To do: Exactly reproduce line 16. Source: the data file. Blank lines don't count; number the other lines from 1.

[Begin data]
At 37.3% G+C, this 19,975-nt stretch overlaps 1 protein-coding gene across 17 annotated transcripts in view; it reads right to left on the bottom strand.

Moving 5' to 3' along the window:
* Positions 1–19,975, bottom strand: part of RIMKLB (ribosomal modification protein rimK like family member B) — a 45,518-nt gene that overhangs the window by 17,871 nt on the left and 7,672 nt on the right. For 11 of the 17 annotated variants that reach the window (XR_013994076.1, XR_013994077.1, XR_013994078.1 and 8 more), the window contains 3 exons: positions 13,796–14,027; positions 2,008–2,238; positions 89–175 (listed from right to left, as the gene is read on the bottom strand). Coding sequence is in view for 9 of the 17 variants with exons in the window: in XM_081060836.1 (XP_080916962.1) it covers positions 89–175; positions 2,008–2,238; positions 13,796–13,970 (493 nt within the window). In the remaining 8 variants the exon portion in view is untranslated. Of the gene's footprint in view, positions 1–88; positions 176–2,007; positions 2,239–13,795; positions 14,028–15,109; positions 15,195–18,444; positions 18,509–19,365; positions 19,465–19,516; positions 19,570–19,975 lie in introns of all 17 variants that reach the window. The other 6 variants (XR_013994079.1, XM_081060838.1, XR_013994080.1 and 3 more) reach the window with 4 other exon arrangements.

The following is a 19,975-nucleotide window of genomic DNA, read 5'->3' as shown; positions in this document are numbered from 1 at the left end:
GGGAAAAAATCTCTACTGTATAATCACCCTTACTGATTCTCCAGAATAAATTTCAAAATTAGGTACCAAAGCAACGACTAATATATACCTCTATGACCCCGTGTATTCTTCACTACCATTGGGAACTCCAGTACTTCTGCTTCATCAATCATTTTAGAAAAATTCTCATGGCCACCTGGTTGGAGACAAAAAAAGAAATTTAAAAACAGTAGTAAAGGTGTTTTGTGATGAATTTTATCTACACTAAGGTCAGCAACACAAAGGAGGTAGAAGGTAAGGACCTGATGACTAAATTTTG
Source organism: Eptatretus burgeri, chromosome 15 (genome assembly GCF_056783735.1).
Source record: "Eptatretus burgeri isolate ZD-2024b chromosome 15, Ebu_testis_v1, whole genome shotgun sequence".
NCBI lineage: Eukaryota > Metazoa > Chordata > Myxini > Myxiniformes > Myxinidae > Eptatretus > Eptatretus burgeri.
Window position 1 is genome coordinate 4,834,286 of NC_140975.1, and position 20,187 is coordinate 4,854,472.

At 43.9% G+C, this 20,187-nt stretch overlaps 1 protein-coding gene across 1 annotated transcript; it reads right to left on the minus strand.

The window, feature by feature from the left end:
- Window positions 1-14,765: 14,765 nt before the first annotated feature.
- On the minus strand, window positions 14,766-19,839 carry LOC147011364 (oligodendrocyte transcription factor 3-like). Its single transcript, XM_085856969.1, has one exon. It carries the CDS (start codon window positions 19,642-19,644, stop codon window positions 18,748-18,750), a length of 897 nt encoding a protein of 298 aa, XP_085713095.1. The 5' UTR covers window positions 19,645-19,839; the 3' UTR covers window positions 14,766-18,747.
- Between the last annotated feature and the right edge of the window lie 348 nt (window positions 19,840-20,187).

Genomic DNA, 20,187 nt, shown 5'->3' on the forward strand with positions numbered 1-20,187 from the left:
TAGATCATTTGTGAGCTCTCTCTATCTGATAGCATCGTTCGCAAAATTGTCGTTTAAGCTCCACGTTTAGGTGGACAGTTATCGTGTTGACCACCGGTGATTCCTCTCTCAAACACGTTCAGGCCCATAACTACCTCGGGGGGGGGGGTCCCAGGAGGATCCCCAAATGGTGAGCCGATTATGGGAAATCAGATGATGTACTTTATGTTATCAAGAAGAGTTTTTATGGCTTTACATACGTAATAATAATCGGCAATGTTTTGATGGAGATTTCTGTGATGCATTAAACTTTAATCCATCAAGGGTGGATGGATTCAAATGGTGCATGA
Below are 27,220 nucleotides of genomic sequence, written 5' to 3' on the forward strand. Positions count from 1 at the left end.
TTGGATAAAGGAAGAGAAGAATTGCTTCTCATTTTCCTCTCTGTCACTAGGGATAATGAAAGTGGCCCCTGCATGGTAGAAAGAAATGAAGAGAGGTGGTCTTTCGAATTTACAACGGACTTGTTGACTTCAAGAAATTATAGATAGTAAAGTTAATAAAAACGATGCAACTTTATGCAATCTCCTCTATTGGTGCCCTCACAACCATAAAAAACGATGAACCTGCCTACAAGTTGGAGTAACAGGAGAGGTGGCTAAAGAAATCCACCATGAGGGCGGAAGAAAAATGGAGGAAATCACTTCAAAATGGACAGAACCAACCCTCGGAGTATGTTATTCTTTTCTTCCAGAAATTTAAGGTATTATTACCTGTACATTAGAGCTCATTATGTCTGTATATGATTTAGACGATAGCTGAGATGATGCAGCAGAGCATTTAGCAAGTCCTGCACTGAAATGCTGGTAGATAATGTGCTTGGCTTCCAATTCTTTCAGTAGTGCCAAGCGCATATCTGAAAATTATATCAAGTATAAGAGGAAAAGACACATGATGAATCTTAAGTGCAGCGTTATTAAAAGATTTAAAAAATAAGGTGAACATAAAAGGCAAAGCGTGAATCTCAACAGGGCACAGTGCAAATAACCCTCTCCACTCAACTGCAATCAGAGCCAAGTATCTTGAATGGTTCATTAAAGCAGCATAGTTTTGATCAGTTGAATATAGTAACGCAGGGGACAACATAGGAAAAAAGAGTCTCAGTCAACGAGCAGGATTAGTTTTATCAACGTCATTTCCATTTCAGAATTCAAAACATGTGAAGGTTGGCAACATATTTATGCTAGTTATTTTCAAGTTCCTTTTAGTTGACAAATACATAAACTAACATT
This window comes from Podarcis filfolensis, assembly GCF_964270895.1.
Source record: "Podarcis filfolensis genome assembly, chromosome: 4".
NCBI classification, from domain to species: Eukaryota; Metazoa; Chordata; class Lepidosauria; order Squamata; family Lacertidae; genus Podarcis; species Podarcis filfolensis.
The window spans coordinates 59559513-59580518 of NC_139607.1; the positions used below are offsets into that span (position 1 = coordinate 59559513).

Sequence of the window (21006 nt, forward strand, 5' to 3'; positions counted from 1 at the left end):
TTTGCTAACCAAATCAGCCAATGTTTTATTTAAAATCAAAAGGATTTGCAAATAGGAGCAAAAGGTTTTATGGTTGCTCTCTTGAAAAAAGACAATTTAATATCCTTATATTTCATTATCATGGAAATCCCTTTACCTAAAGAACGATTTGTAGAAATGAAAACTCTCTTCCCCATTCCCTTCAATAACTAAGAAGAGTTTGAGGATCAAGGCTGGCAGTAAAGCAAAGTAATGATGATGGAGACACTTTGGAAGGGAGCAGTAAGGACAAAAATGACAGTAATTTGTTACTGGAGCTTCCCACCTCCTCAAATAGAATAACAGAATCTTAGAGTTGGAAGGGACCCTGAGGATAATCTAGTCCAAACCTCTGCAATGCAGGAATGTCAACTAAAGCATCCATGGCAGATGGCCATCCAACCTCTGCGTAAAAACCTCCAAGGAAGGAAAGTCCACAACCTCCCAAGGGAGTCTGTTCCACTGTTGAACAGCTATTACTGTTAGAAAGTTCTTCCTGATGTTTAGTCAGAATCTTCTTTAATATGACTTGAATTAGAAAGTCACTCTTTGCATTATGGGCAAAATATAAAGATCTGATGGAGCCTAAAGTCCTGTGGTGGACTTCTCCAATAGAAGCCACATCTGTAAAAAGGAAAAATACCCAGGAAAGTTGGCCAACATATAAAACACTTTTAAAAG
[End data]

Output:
TAGATCATTTGTGAGCTCTCTCTATCTGATAGCATCGTTCGCAAAATTGTCGTTTAAGCTCCACGTTTAGGTGGACAGTTATCGTGTTGACCACCGGTGATTCCTCTCTCAAACACGTTCAGGCCCATAACTACCTCGGGGGGGGGGGTCCCAGGAGGATCCCCAAATGGTGAGCCGATTATGGGAAATCAGATGATGTACTTTATGTTATCAAGAAGAGTTTTTATGGCTTTACATACGTAATAATAATCGGCAATGTTTTGATGGAGATTTCTGTGATGCATTAAACTTTAATCCATCAAGGGTGGATGGATTCAAATGGTGCATGA